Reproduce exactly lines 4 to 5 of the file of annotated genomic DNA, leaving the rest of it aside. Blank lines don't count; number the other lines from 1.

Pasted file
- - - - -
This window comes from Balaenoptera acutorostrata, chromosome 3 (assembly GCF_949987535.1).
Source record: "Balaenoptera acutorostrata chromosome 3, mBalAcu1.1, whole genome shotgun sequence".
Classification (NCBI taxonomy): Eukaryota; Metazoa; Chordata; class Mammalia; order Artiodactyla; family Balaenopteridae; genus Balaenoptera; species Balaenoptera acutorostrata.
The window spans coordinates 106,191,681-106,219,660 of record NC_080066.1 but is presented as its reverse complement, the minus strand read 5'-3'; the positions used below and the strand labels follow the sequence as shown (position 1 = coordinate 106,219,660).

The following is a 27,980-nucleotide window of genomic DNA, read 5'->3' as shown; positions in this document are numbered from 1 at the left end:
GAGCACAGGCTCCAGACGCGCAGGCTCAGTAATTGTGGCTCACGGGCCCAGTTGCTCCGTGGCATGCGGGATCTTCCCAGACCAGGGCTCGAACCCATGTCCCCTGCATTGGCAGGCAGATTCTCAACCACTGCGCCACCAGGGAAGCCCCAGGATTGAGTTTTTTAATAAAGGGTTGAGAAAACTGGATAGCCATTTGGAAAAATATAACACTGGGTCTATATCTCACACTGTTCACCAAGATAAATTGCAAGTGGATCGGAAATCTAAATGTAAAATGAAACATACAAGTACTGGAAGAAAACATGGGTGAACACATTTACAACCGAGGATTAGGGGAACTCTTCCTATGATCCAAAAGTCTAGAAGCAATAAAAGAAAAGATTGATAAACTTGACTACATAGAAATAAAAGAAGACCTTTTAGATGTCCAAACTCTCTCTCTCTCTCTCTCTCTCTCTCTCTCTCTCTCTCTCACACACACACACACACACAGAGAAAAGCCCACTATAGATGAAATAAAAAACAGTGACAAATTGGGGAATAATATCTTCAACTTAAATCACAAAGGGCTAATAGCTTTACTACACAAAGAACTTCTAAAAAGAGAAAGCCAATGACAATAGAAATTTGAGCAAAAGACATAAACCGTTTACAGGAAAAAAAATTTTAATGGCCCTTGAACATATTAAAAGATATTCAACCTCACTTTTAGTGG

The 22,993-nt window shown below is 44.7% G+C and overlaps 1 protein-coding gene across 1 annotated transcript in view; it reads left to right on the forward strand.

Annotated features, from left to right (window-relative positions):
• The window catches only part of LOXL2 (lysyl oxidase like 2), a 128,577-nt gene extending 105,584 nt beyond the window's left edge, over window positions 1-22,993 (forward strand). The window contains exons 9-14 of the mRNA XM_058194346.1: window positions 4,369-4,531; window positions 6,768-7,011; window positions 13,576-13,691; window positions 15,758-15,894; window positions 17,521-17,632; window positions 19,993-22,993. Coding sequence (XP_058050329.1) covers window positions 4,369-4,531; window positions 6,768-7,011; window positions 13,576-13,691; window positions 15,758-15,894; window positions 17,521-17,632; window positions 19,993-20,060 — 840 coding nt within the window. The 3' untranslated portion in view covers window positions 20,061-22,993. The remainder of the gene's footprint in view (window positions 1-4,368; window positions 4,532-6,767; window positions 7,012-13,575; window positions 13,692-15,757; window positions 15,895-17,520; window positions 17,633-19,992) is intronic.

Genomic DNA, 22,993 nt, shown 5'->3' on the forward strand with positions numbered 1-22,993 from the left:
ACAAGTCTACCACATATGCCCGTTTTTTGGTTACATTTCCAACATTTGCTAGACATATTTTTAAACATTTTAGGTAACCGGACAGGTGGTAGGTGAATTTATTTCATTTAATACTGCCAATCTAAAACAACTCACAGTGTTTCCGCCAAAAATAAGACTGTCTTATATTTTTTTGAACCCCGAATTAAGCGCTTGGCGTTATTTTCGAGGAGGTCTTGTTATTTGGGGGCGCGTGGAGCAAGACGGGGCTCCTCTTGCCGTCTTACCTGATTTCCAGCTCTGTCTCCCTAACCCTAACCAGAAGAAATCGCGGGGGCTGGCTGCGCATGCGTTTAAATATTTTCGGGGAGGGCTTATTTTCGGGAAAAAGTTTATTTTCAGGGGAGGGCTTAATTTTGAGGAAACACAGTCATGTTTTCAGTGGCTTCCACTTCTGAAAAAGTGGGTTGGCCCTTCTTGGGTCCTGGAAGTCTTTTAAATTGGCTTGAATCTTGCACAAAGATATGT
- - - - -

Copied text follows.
The window spans coordinates 106,191,681-106,219,660 of record NC_080066.1 but is presented as its reverse complement, the minus strand read 5'-3'; the positions used below and the strand labels follow the sequence as shown (position 1 = coordinate 106,219,660).

The following is a 27,980-nucleotide window of genomic DNA, read 5'->3' as shown; positions in this document are numbered from 1 at the left end: